Storm clouds were gathering over the global economy and governments and central banks might not be well- equipped to cope, International Monetary Fund (IMF) first deputy managing director David Lipton warned on Tuesday, cited by Reuters.
The fund had been urging governments to “fix the roof” during a sunny last two years for the world economy.
“But like many of you, I see storm clouds building, and fear the work on crisis prevention is incomplete,” Lipton said at a banking conference hosted by Bloomberg.
According to IMF, many governments won’t have much room for manoeuvre, either, having already racked up high debts.
“We should not expect governments to end up with the ample space to respond to a downturn that they had 10 years ago,” Lipton said.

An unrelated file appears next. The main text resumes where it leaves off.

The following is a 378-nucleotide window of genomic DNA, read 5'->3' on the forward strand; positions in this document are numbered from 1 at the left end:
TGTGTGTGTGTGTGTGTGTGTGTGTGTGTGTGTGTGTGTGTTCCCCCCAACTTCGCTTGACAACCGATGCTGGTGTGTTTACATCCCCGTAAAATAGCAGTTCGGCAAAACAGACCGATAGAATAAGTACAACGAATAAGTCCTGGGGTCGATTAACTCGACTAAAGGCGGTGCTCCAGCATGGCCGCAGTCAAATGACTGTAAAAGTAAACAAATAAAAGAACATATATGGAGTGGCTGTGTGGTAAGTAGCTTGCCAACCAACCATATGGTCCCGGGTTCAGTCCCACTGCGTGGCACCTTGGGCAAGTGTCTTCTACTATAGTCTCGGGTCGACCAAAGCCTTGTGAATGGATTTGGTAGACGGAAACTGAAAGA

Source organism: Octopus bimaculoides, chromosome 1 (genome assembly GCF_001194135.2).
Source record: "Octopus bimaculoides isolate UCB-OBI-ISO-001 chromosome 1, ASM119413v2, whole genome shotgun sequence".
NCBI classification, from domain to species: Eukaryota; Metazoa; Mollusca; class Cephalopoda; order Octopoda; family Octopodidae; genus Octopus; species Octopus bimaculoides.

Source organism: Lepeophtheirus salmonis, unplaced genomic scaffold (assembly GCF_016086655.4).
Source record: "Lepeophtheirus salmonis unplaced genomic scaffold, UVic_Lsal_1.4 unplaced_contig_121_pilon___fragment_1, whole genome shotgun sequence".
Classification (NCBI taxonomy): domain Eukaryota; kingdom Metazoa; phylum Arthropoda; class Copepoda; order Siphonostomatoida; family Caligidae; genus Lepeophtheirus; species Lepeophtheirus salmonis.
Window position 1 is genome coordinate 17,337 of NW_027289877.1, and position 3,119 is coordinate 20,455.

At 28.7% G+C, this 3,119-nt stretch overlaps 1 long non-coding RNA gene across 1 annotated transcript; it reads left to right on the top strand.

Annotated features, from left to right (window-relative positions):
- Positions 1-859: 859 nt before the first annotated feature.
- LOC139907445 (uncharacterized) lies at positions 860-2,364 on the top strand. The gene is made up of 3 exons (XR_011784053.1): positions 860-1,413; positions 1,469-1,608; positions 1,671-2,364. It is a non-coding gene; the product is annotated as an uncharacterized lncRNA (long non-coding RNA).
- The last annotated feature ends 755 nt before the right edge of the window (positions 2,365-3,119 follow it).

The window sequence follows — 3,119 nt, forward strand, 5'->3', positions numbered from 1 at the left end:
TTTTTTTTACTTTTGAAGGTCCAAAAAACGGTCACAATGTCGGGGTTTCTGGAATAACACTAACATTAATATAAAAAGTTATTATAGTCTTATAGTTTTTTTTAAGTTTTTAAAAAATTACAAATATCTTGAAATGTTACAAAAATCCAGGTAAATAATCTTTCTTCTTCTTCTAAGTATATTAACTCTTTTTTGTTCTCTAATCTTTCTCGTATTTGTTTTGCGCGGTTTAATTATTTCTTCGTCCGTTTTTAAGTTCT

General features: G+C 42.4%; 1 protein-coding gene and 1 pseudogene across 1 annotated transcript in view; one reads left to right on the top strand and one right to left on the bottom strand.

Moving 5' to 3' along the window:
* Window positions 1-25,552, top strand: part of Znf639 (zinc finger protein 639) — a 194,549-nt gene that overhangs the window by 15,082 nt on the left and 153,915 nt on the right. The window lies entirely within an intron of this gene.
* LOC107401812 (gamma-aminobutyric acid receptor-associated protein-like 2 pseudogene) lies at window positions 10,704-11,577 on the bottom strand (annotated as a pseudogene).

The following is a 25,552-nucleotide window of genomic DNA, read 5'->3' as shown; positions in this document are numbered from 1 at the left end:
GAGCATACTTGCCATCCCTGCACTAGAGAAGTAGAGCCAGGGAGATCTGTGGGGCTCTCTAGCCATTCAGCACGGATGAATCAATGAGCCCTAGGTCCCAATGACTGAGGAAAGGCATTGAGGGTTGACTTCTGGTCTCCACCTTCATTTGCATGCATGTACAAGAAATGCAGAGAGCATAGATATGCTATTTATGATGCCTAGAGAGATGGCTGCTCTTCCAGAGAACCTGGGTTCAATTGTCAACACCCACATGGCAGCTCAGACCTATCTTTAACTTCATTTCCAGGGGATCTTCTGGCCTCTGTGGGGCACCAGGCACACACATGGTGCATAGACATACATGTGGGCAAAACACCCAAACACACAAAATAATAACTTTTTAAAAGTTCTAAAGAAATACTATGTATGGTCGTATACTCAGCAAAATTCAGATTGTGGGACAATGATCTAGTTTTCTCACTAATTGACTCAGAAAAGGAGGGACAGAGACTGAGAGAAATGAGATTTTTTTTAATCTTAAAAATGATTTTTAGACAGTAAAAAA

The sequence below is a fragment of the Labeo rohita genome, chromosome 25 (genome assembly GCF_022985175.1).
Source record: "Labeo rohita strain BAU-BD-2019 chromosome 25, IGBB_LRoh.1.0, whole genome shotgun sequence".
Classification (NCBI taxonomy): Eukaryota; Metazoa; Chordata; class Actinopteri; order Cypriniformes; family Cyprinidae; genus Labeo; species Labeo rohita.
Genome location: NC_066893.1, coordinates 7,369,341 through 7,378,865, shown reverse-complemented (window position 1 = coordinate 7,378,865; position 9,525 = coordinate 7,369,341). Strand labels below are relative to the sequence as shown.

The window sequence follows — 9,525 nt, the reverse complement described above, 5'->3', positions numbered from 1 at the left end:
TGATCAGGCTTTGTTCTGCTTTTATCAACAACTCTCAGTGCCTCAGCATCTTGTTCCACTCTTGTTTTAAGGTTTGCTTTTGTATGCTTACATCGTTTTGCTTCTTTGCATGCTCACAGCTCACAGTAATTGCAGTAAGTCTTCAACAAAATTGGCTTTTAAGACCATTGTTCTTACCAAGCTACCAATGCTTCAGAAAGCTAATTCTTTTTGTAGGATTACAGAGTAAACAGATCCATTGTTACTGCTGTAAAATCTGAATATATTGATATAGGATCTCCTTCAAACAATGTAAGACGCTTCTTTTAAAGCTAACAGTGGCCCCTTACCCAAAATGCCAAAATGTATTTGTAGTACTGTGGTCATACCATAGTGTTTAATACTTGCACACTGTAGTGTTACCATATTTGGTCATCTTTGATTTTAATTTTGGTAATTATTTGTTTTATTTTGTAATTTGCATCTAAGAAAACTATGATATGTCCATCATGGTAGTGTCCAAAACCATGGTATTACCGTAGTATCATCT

Stimulus may also be a hard sell politically, considering the financial burden it creates, he said.
The biggest immediate risk, though, is the current trade war between the United States and China.
If all of the threatened tariffs are put in place, as much as three-quarters of a percent of global GDP would be lost by 2020, the IMF has estimated.
“That would be a self-inflicted wound. So it is vital that this ceasefire (recently announced between Washington and Beijing) leads to a durable agreement that avoids an intensification or spread of tensions,” Lipton pointed out.